God Says Yes to Me

It’s been a while since I have blogged. It has been a meantime for me – a time of letting the field lie fallow for a season, a time of in-betweens. Somewhere in the muddied middle of the past, somewhere in between the now and the not yet. It has been a season of profound joy and some of the deepest sadness and loss I have ever known. But it has been a journey. We are all on a journey.

Over the past few days I have had the opportunity to think about conflict as a spiritual practice. That may seem like an oxymoron to some or anathema to others, but I am learning that it can be both and neither. Where two or three are gathered, Jesus said, my spirit will be in the midst of them; not only in their joys but in their conflicts.

Seeing conflict as spiritual practice, giving thanks for all the messiness that conflict brings – these can lead us out of the valley of despair into a land of hope. A land that flows with the creativity and possibility and potentialities of all that can be. A place of the ultimate yes, where God says yes to me.

Yes, I have called you to coach and to write and to provide spiritual direction to those who are seeking to know Me more deeply. Yes, you are the good and whole and grace-filled woman I created you to be. Yes, I will lead you on your journey with others along the way to support you. Yes, I will be with you always.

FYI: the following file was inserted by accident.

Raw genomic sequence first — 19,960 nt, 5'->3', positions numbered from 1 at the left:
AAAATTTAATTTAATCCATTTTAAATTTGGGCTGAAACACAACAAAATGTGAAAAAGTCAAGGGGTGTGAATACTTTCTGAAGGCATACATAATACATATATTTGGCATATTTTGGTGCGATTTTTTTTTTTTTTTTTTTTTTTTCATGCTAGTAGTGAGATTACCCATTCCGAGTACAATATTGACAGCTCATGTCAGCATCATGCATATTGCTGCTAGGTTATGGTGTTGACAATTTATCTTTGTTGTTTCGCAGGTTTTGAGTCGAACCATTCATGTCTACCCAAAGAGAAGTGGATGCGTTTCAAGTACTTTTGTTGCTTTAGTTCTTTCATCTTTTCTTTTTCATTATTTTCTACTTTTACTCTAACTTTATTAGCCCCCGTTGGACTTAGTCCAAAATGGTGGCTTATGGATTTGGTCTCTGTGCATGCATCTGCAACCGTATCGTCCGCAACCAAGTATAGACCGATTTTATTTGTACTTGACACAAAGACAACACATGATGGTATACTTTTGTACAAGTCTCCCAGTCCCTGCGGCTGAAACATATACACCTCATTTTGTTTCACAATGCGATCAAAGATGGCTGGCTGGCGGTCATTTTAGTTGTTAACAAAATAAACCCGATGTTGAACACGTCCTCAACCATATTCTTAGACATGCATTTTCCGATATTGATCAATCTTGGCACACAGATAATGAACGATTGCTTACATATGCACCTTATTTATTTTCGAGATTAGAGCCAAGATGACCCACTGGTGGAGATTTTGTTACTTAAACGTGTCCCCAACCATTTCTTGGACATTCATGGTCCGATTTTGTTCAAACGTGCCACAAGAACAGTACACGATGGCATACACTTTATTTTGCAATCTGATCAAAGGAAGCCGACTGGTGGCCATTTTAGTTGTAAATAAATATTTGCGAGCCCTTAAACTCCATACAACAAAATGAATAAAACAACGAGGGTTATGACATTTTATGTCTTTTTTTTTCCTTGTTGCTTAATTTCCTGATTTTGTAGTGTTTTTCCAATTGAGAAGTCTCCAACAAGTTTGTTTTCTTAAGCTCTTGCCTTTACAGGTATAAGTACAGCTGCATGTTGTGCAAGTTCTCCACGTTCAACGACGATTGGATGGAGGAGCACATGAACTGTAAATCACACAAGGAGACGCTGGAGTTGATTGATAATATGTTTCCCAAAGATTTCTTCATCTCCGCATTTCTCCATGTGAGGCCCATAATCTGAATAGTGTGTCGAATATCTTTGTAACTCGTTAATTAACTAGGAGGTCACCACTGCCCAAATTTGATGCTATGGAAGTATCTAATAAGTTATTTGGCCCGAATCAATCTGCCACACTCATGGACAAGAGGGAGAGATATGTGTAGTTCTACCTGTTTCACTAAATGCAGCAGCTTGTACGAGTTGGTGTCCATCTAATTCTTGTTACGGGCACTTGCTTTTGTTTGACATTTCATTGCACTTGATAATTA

A dear colleague and friend, Deidre Combs taught me this eternal truth that comes out of the wisdom of all the major religious traditions. It says, “When conflict comes, be grateful.” I’ve had a tough time believing the truth of this. But conflict provides disruption to our otherwise peaceful lives. If we are willing to live through it and let it have it’s way with us, we can move from disruption through the messiness of chaos and hopelessness to a place of creativity and potential to a new cosmic “Yes!” from our creator.

What do you need God to affirm in you? What is God saying YES to in your life?

I share this poem because it says more eloquently than I can my experience of God’s cosmic YES.

God Says Yes To Me by Kaylin Haught

 I asked God if it was okay to be melodramatic

and she said yes

I asked her if it was okay to be short

and she said it sure is

I asked her if I could wear nail polish

or not wear nail polish

and she said honey

she calls me that sometimes

she said you can do just exactly

what you want to

Thanks God I said

And is it even okay if I don’t paragraph

my letters

Sweetcakes God said

who knows where she picked that up

what I’m telling you is

Yes Yes Yes

“God Says Yes To Me” by Kaylin Haught, from The Palm of Your Hand. © Tilbury House Publishers, 1995.
Advertisements

Change That Doesn’t Jingle in Your Pocket

“If you can’t change your fate, change your attitude.” (Amy Tan)